Falling Skies "The Eye" Review: Through the Eyes of a Child
With everyone's friendly neighborhood vigilante Tom a.k.a. Ghost terrorizing the Espheni guards of the Charleston ghetto, the overlords decided to empty their prisons of Earth's worst criminals in order to track down the mysterious troublemaker because even when humanity is united against a common intergalactic enemy, its worst enemy is usually still humanity. Way to rip one out of The Dark Knight's book, Falling Skies.
Then again, imitation is the sincerest form of flattery and all that.
Regardless, Tom and Weaver are out and about in the ghetto proper now. Lexie is still a cult leader, Matt is still the bad boy of the Espheni Youth—though the Team Leader seems to have raised an eyebrow—and Annie is still a scary momma bear with a gun.
Last week's "Ghost in the Machine" was a strong start to Falling Skies' fourth season, placing the show's players on the board and kicking off the newest incarnation of the game. "The Eye" expanded on that front, filling in the blanks of the four months that elapsed between the ambush at Charleston and the current state of the 2nd Mass, particularly where Lexie is concerned.
Now that she's an active part of the story, what once seemed so obvious—that she's an evil alien monster baby—isn't actually the case at all. Based on what Annie's hostage revealed before she stabbed it in the throat, the Espheni believe that Lexie, "the hybrid," is the new key to their planetary takeover. Of course, that doesn't necessarily mean Lexie herself is a willing participant in their plan. Despite looking like a twenty-something, Lexie is still, essentially, a child (and a motherless one, no less).
Dr. Kadar told Ben that at one time, Lexie trusted him and turned to him during the chaos of her random growth spurts... but that was before her allegiance was swayed by Lourdes, who is either overprotective to the point of fanaticism or totes evil and manipulative. Lexie's lack of real-world experience makes her susceptible to outside influences. She wants peace and she clearly loves her family—well, she at least loves Ben—but she's just as clueless about who and what she is as anyone else. It seems that, even to the Espheni, her role in the conflict between the Espheni and the humans is a big question mark.
Lexie's end-of-the-episode meeting with an Espheni overlord was shocking, but we don't yet know her intentions—or if she's even aware that she's interacting with them. Maybe she's experiencing something similar to Hal's sleepwalking situation? It's probably tied up in her DNA, hence Lourdes being all batty about keeping Kadar away from her. What I find interesting, however—and this will probably ruin the Espheni's day later on—is that so much attention is being paid to Lexie's alien DNA that everyone seems to have forgetten that she's still part human, and the humans haven't exactly been the most cooperative bunch during this invasion and enslavement. Even the Espheni's terrible harnesses were ultimately overcome with a little ingenuity (and Volm interference, but whatever, the humans got there eventually).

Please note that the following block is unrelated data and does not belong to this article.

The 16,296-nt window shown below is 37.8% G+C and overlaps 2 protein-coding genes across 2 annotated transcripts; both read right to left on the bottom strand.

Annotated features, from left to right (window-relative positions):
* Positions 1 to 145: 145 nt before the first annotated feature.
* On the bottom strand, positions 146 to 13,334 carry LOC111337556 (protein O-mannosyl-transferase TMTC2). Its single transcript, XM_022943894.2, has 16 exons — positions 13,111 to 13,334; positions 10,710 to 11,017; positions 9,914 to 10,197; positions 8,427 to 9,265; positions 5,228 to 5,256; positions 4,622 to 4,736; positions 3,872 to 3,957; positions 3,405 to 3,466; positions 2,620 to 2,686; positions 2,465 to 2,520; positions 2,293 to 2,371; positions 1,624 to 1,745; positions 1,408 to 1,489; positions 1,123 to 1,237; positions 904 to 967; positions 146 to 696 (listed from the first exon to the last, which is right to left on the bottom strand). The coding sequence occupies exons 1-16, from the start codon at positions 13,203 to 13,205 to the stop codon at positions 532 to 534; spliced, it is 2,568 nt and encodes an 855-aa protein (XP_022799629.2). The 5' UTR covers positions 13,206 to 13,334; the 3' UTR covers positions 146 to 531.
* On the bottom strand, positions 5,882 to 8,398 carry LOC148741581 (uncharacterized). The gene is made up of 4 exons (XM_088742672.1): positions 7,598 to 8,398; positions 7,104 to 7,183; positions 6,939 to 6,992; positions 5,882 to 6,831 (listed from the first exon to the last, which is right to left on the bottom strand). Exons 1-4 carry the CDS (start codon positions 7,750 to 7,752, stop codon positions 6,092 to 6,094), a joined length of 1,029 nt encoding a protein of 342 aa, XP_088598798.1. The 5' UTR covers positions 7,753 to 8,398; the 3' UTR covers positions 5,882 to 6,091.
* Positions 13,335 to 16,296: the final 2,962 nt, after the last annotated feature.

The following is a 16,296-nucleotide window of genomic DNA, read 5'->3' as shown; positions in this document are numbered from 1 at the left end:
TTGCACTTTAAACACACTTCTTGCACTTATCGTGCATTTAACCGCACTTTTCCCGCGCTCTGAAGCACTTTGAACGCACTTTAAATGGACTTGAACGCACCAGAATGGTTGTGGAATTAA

The idea of an alien-baby messiah ditching her prophesied role and saving the humans or something adds a sort of magical layer to Falling Skies' mythology that I'm not entirely sure fits, but it also hasn't enraged me yet, so I'll run with it. Lexie is certainly a game-changer and less of a cop-out that the friendly Volm sweeping in to save the day. Four seasons in, I won't say that Falling Skies is an old show, but it's certainly an established show, and after years of battling and never decisively winning, the story was in need of a fresh perspective. That perspective now lies in the details of Lexie's existence as an Espheni/human hybrid and her relationship with the Espheni themselves.
After four seasons, we still know relatively little about the Espheni, even after some handy exposition from the Volm. However, at this point in Falling Skies' run, it's clear that they're not just a mass of mindless killing machines, and that there are individuals among their seemingly endless ranks. We've encountered rebel skitters, and we've encountered mercenary humans. Beneath the surface of the simple human vs. alien conflict is a complex environment born out of warring ideologies and motivations on both sides of the battle line.
It appears that Falling Skies is finally ready to take a detailed look at its surroundings, which is great for us, the audience, as well as for the show. A human victory was never going to be as simple as kicking the Espheni out and going back to business as usual. The world—the universe—has been changed. There is no going back. When the humans and their allies inevitably eventually defeat the Espheni once and for all, they will still be a part of this larger sentient universe where the potential for another conflict is always on the horizon. I don't think there's a show out there that hasn't benefited from expanding its universe—and its audience's understanding of that universe—particularly in the science-fiction genre, where the possibilities are truly limitless.
– So Annie's a little tense.
– I really prefer Child Soldier Matt to Boy Hostage Matt.
–What are your Lexie theories?
–How much longer does Kadar get to live?
What'd you think of "The Eye"?
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